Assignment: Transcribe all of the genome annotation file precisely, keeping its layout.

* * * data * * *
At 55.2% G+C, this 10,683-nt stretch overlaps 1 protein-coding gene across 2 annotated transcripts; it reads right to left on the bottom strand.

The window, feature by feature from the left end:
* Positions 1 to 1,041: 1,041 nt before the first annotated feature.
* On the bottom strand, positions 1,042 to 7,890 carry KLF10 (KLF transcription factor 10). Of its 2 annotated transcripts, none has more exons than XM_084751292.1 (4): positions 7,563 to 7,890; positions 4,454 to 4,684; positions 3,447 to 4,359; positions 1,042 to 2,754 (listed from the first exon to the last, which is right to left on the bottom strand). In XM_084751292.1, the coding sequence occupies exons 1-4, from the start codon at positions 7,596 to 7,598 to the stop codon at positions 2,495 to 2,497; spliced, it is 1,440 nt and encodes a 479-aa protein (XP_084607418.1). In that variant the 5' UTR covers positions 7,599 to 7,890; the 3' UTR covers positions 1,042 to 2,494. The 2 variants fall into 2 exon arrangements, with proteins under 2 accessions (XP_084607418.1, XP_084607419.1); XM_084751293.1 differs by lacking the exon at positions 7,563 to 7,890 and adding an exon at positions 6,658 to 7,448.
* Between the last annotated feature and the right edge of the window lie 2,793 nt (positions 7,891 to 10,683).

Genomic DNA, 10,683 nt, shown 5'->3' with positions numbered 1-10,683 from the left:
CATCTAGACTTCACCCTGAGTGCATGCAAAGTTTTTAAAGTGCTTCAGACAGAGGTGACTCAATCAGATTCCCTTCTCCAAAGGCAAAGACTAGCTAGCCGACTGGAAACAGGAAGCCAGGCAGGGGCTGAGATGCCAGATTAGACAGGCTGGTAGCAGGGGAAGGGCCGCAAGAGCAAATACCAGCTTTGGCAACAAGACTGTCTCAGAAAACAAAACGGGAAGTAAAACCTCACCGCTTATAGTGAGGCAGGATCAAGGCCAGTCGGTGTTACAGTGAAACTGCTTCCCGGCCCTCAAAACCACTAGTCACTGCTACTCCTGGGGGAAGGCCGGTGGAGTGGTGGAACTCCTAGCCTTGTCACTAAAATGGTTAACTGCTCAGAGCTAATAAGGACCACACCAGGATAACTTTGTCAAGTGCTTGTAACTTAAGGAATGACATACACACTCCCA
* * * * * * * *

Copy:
At 55.2% G+C, this 10,683-nt stretch overlaps 1 protein-coding gene across 2 annotated transcripts; it reads right to left on the bottom strand.

The window, feature by feature from the left end:
* Positions 1 to 1,041: 1,041 nt before the first annotated feature.
* On the bottom strand, positions 1,042 to 7,890 carry KLF10 (KLF transcription factor 10). Of its 2 annotated transcripts, none has more exons than XM_084751292.1 (4): positions 7,563 to 7,890; positions 4,454 to 4,684; positions 3,447 to 4,359; positions 1,042 to 2,754 (listed from the first exon to the last, which is right to left on the bottom strand). In XM_084751292.1, the coding sequence occupies exons 1-4, from the start codon at positions 7,596 to 7,598 to the stop codon at positions 2,495 to 2,497; spliced, it is 1,440 nt and encodes a 479-aa protein (XP_084607418.1). In that variant the 5' UTR covers positions 7,599 to 7,890; the 3' UTR covers positions 1,042 to 2,494. The 2 variants fall into 2 exon arrangements, with proteins under 2 accessions (XP_084607418.1, XP_084607419.1); XM_084751293.1 differs by lacking the exon at positions 7,563 to 7,890 and adding an exon at positions 6,658 to 7,448.
* Between the last annotated feature and the right edge of the window lie 2,793 nt (positions 7,891 to 10,683).

Genomic DNA, 10,683 nt, shown 5'->3' with positions numbered 1-10,683 from the left:
CATCTAGACTTCACCCTGAGTGCATGCAAAGTTTTTAAAGTGCTTCAGACAGAGGTGACTCAATCAGATTCCCTTCTCCAAAGGCAAAGACTAGCTAGCCGACTGGAAACAGGAAGCCAGGCAGGGGCTGAGATGCCAGATTAGACAGGCTGGTAGCAGGGGAAGGGCCGCAAGAGCAAATACCAGCTTTGGCAACAAGACTGTCTCAGAAAACAAAACGGGAAGTAAAACCTCACCGCTTATAGTGAGGCAGGATCAAGGCCAGTCGGTGTTACAGTGAAACTGCTTCCCGGCCCTCAAAACCACTAGTCACTGCTACTCCTGGGGGAAGGCCGGTGGAGTGGTGGAACTCCTAGCCTTGTCACTAAAATGGTTAACTGCTCAGAGCTAATAAGGACCACACCAGGATAACTTTGTCAAGTGCTTGTAACTTAAGGAATGACATACACACTCCCA